Around this time last year, Google's Chrome browser started labeling HTTP pages with text fields as "Not secure" when you enter any information. And today the company has announced the next and final step in its strategy meant to get website owners to switch to HTTPS encryption.
From July, when Chrome version 68 is set to become stable, all HTTP pages will be labeled "Not secure", as seen in the image below. For those webmasters who still haven't transitioned to HTTPS, the company offers set-up guides to help them get started and explain why encryption is important.
In the past year, progress on the HTTPS front has been quite remarkable, with 81 of the top 100 sites on the web now using it by default. Furthermore, over 68% of Chrome traffic on Android and Windows is protected, along with over 78% of Chrome traffic on Chrome OS and macOS.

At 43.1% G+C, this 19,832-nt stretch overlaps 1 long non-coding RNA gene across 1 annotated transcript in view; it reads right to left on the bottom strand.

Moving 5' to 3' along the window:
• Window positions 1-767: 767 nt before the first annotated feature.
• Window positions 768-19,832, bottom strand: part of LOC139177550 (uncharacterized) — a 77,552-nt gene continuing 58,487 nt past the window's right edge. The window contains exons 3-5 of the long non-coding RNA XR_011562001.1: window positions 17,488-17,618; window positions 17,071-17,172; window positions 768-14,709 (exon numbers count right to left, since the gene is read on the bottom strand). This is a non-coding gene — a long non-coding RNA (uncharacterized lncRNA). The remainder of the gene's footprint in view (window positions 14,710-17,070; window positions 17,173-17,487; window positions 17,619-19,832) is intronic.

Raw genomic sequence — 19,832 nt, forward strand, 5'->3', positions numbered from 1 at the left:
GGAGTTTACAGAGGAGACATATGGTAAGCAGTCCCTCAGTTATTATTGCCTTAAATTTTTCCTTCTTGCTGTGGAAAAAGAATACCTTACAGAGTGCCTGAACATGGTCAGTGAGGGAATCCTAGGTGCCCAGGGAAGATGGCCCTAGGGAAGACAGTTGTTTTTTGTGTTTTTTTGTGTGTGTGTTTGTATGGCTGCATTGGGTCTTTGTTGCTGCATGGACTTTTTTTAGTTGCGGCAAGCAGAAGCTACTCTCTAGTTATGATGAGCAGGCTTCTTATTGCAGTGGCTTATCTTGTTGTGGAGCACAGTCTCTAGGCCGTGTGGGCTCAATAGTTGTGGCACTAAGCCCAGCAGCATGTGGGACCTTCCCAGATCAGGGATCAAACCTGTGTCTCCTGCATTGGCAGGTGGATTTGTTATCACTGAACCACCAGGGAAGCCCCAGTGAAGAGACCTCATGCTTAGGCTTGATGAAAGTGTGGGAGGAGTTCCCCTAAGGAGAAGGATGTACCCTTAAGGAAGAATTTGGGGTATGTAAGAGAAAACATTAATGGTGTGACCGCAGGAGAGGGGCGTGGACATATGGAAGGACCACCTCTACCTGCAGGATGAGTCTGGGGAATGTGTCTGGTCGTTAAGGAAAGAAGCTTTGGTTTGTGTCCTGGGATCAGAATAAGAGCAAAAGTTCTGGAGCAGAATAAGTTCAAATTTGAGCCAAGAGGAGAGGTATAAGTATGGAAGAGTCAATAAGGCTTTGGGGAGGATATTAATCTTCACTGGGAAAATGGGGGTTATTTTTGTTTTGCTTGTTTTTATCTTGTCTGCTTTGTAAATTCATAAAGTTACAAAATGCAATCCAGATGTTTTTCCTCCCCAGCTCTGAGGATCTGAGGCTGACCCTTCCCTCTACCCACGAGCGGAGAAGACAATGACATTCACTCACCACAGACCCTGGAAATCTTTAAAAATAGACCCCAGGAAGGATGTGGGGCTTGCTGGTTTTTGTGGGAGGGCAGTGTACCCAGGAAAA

Can't see the point of HTTPS when you're not handling any sensitive content like login, mail, and alike. Except that it requires more resources on client's and server's side. A strategy? More like hands twisting, which has been the internet's most e...
I never had any problems with Firefox. In fact, is faster and lighter than Chrome.